Hepatitis C Virus Linked to Additional Cancers


New findings suggest that hepatitis C may cause cancers other than hepatocellular carcinoma and non-Hodgkin lymphoma.

A new study published by Cancer suggests that hepatitis C virus (HCV) may be linked to more cancers besides hepatocellular carcinoma, and certain types of non-Hodgkin lymphoma.

It is well known that patients with HCV can develop cirrhosis, which can lead to hepatocellular carcinoma if treatment is not initiated. These patients may require costly transplants if their condition remains undiagnosed, or is not properly treated before significant damage occurs.

Although treatment with newer HCV drugs can be quite costly, it may be offset by avoiding hospitalizations, transplants, and new cases of cancer.

In the study, the authors explored the link between HCV and other cancers in adults aged 66 and older who are insured through Medicare. The investigators used data from 1,623,548 patients with cancer and 200,000 control patients included in the Surveillance, Epidemiology, and End Results-Medicare database.

“We found that HCV was more prevalent in the cases than in the controls, and that it was positively associated with multiple cancer types,” said researcher Jennifer Kramer, PhD. “This shows us that HCV is associated with an increased risk of cancers outside of hepatocellular carcinoma and supports a potential causative role of HCV in an expanded group of cancers.”

Besides liver cancer, the authors found that HCV can potentially be linked to cancers of the bile ducts, pancreas, anus, non-melanoma non-epithelial skin cancers, diffuse B-cell lymphoma, and myelodysplastic syndrome, according to the study.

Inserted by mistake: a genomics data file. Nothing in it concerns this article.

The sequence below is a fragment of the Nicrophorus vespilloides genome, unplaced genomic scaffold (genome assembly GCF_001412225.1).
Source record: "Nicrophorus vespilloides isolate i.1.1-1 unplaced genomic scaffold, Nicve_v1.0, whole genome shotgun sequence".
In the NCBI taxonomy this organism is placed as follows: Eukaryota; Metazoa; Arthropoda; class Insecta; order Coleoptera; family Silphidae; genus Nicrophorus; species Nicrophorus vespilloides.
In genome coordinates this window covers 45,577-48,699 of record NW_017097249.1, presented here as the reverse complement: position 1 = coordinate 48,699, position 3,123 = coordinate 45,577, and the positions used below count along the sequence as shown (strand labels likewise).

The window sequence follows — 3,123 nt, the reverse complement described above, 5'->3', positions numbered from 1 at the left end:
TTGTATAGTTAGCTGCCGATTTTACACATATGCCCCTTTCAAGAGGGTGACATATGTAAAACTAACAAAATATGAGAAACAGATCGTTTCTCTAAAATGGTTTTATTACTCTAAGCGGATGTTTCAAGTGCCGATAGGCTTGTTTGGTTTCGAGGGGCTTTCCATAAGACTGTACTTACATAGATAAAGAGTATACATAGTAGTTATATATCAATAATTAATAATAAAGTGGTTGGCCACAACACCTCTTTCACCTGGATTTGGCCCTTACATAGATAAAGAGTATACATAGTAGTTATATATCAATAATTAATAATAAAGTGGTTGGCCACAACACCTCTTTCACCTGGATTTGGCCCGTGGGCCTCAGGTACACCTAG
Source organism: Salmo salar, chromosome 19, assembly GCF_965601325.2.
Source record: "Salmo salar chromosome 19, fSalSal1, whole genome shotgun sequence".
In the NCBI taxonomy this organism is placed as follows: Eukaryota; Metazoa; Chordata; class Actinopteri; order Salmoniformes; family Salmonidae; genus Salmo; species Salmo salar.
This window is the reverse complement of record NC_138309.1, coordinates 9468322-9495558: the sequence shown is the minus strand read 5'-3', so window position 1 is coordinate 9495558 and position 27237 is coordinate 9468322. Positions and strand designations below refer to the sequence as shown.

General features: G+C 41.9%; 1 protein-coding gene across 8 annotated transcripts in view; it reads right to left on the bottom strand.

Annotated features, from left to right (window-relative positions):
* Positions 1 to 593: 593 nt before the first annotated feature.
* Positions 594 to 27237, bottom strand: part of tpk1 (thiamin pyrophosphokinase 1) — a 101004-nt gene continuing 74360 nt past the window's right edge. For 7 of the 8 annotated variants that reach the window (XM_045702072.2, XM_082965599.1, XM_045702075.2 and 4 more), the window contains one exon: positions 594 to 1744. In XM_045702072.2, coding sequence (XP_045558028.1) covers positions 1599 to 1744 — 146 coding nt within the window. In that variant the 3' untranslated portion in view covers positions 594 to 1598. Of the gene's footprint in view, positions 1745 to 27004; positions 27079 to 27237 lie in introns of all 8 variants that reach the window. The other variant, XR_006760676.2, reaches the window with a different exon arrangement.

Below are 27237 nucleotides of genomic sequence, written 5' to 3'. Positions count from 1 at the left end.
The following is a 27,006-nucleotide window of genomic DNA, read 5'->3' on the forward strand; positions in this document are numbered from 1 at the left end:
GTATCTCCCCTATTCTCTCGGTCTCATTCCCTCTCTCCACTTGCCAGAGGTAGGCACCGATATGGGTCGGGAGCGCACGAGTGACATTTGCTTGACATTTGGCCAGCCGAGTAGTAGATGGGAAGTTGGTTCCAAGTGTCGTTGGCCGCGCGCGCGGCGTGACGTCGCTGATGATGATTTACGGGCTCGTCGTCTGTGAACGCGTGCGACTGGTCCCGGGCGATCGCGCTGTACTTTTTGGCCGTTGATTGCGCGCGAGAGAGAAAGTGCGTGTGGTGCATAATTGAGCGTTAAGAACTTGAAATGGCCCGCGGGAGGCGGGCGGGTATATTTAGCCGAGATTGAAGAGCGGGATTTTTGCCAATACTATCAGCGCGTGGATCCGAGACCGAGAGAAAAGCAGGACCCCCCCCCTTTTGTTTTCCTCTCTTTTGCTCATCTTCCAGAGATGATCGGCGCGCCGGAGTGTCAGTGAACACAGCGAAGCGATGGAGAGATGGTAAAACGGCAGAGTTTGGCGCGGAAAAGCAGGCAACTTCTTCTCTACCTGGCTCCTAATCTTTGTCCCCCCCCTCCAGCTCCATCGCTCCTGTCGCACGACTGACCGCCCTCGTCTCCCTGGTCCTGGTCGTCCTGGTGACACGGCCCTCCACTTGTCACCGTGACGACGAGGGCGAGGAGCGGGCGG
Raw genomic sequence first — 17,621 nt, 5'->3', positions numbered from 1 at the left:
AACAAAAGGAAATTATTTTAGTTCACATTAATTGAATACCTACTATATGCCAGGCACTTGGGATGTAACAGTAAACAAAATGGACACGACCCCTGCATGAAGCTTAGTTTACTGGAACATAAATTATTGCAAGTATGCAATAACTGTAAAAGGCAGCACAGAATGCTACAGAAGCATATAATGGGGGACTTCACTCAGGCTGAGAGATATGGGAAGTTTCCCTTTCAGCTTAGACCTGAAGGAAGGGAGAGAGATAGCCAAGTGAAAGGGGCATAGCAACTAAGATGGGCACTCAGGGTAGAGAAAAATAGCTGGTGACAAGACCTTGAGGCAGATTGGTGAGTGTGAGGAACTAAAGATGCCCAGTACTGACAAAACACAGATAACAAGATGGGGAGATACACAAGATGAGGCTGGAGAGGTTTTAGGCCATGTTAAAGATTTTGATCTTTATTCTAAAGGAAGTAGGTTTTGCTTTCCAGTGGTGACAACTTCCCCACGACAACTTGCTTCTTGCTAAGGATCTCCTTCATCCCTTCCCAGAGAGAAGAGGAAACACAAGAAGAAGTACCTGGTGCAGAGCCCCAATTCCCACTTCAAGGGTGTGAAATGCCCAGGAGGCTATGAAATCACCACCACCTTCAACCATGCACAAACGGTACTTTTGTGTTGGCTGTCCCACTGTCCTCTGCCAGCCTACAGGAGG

“Some of the associations with HCV that we observed may not reflect a causal relationship, but HCV is known to be an important cause of liver cancer,” said researcher Parag Mahale, MBBS, PhD, MPH. “It is also plausible that the virus contributes to other cancers, such as bile duct cancer, lymphoma and perhaps myelodysplastic syndrome.”

While many older adults from the Baby Boomer generation are infected, few of them have been diagnosed. This can increase the prevalence of cancers associated with HCV due to long-term damage resulting from a lack of treatment with direct-acting antiviral drugs.

These findings could lead to new outreach initiatives to ensure that older adults are aware of the possibility of an HCV infection, and seek treatment before further damage is experienced. This could prevent numerous cases of cancer, and even reduce healthcare costs in the long run.

“As this population ages, it is important that elderly individuals previously infected with HCV understand their risk for liver disease and cancer down the road,” Dr Kramer concluded. “When we know which patients are at a highest risk, we can better understand how to treat and manage these patients early on, through the use of direct-acting antivirals, for example.”

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